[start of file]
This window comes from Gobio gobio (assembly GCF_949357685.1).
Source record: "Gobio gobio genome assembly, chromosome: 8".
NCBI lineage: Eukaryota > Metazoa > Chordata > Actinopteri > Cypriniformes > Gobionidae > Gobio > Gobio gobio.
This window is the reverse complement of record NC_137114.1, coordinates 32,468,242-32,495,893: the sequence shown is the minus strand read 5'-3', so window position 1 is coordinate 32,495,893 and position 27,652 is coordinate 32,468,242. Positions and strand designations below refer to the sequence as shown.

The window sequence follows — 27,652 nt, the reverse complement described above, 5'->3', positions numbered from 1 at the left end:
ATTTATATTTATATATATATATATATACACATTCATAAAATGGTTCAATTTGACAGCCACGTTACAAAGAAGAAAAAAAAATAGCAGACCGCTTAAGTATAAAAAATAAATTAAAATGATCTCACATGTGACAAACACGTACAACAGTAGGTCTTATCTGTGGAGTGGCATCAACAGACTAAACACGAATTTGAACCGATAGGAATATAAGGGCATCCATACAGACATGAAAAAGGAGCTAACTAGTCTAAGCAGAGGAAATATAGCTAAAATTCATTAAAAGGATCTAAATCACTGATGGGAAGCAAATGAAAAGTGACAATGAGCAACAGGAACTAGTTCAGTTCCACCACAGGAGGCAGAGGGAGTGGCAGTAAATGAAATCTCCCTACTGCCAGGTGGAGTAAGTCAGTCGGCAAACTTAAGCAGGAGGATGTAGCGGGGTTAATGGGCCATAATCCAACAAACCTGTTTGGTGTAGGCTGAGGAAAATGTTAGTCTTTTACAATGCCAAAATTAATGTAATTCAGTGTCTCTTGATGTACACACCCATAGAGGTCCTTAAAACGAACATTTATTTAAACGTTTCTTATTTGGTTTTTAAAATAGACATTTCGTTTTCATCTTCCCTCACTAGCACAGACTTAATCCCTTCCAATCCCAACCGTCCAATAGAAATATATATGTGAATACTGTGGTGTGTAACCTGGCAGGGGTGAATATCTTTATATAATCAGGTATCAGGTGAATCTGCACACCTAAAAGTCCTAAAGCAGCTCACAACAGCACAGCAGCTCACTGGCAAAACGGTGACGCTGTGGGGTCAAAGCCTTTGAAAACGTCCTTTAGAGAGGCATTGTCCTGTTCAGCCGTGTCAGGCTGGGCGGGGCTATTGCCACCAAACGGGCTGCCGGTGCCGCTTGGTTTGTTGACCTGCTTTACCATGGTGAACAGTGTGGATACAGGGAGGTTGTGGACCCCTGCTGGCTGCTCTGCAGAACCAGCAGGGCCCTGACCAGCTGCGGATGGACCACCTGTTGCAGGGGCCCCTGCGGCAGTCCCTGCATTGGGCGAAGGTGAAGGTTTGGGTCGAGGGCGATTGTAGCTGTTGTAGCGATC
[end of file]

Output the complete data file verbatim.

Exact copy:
This window comes from Gobio gobio (assembly GCF_949357685.1).
Source record: "Gobio gobio genome assembly, chromosome: 8".
NCBI lineage: Eukaryota > Metazoa > Chordata > Actinopteri > Cypriniformes > Gobionidae > Gobio > Gobio gobio.
This window is the reverse complement of record NC_137114.1, coordinates 32,468,242-32,495,893: the sequence shown is the minus strand read 5'-3', so window position 1 is coordinate 32,495,893 and position 27,652 is coordinate 32,468,242. Positions and strand designations below refer to the sequence as shown.

The window sequence follows — 27,652 nt, the reverse complement described above, 5'->3', positions numbered from 1 at the left end:
ATTTATATTTATATATATATATATATACACATTCATAAAATGGTTCAATTTGACAGCCACGTTACAAAGAAGAAAAAAAAATAGCAGACCGCTTAAGTATAAAAAATAAATTAAAATGATCTCACATGTGACAAACACGTACAACAGTAGGTCTTATCTGTGGAGTGGCATCAACAGACTAAACACGAATTTGAACCGATAGGAATATAAGGGCATCCATACAGACATGAAAAAGGAGCTAACTAGTCTAAGCAGAGGAAATATAGCTAAAATTCATTAAAAGGATCTAAATCACTGATGGGAAGCAAATGAAAAGTGACAATGAGCAACAGGAACTAGTTCAGTTCCACCACAGGAGGCAGAGGGAGTGGCAGTAAATGAAATCTCCCTACTGCCAGGTGGAGTAAGTCAGTCGGCAAACTTAAGCAGGAGGATGTAGCGGGGTTAATGGGCCATAATCCAACAAACCTGTTTGGTGTAGGCTGAGGAAAATGTTAGTCTTTTACAATGCCAAAATTAATGTAATTCAGTGTCTCTTGATGTACACACCCATAGAGGTCCTTAAAACGAACATTTATTTAAACGTTTCTTATTTGGTTTTTAAAATAGACATTTCGTTTTCATCTTCCCTCACTAGCACAGACTTAATCCCTTCCAATCCCAACCGTCCAATAGAAATATATATGTGAATACTGTGGTGTGTAACCTGGCAGGGGTGAATATCTTTATATAATCAGGTATCAGGTGAATCTGCACACCTAAAAGTCCTAAAGCAGCTCACAACAGCACAGCAGCTCACTGGCAAAACGGTGACGCTGTGGGGTCAAAGCCTTTGAAAACGTCCTTTAGAGAGGCATTGTCCTGTTCAGCCGTGTCAGGCTGGGCGGGGCTATTGCCACCAAACGGGCTGCCGGTGCCGCTTGGTTTGTTGACCTGCTTTACCATGGTGAACAGTGTGGATACAGGGAGGTTGTGGACCCCTGCTGGCTGCTCTGCAGAACCAGCAGGGCCCTGACCAGCTGCGGATGGACCACCTGTTGCAGGGGCCCCTGCGGCAGTCCCTGCATTGGGCGAAGGTGAAGGTTTGGGTCGAGGGCGATTGTAGCTGTTGTAGCGATC